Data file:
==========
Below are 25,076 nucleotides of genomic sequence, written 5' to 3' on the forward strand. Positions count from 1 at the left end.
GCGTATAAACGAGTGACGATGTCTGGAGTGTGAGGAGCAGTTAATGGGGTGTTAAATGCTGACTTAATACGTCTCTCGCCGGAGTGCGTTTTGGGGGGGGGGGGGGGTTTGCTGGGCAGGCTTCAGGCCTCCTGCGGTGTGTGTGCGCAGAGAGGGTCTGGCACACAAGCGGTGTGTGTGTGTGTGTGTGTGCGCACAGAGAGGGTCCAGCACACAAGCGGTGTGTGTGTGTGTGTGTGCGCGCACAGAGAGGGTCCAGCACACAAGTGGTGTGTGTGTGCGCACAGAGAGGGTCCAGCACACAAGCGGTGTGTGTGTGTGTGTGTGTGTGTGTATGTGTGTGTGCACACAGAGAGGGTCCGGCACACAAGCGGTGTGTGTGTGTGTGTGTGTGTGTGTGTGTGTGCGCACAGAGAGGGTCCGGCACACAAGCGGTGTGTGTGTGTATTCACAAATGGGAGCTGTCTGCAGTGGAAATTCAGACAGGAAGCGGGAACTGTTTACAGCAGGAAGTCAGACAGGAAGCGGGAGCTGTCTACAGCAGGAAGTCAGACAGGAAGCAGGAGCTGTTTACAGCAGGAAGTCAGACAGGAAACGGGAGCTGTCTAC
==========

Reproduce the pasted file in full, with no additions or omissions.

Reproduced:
Below are 25,076 nucleotides of genomic sequence, written 5' to 3' on the forward strand. Positions count from 1 at the left end.
GCGTATAAACGAGTGACGATGTCTGGAGTGTGAGGAGCAGTTAATGGGGTGTTAAATGCTGACTTAATACGTCTCTCGCCGGAGTGCGTTTTGGGGGGGGGGGGGGGTTTGCTGGGCAGGCTTCAGGCCTCCTGCGGTGTGTGTGCGCAGAGAGGGTCTGGCACACAAGCGGTGTGTGTGTGTGTGTGTGTGCGCACAGAGAGGGTCCAGCACACAAGCGGTGTGTGTGTGTGTGTGTGCGCGCACAGAGAGGGTCCAGCACACAAGTGGTGTGTGTGTGCGCACAGAGAGGGTCCAGCACACAAGCGGTGTGTGTGTGTGTGTGTGTGTGTGTATGTGTGTGTGCACACAGAGAGGGTCCGGCACACAAGCGGTGTGTGTGTGTGTGTGTGTGTGTGTGTGTGTGCGCACAGAGAGGGTCCGGCACACAAGCGGTGTGTGTGTGTATTCACAAATGGGAGCTGTCTGCAGTGGAAATTCAGACAGGAAGCGGGAACTGTTTACAGCAGGAAGTCAGACAGGAAGCGGGAGCTGTCTACAGCAGGAAGTCAGACAGGAAGCAGGAGCTGTTTACAGCAGGAAGTCAGACAGGAAACGGGAGCTGTCTAC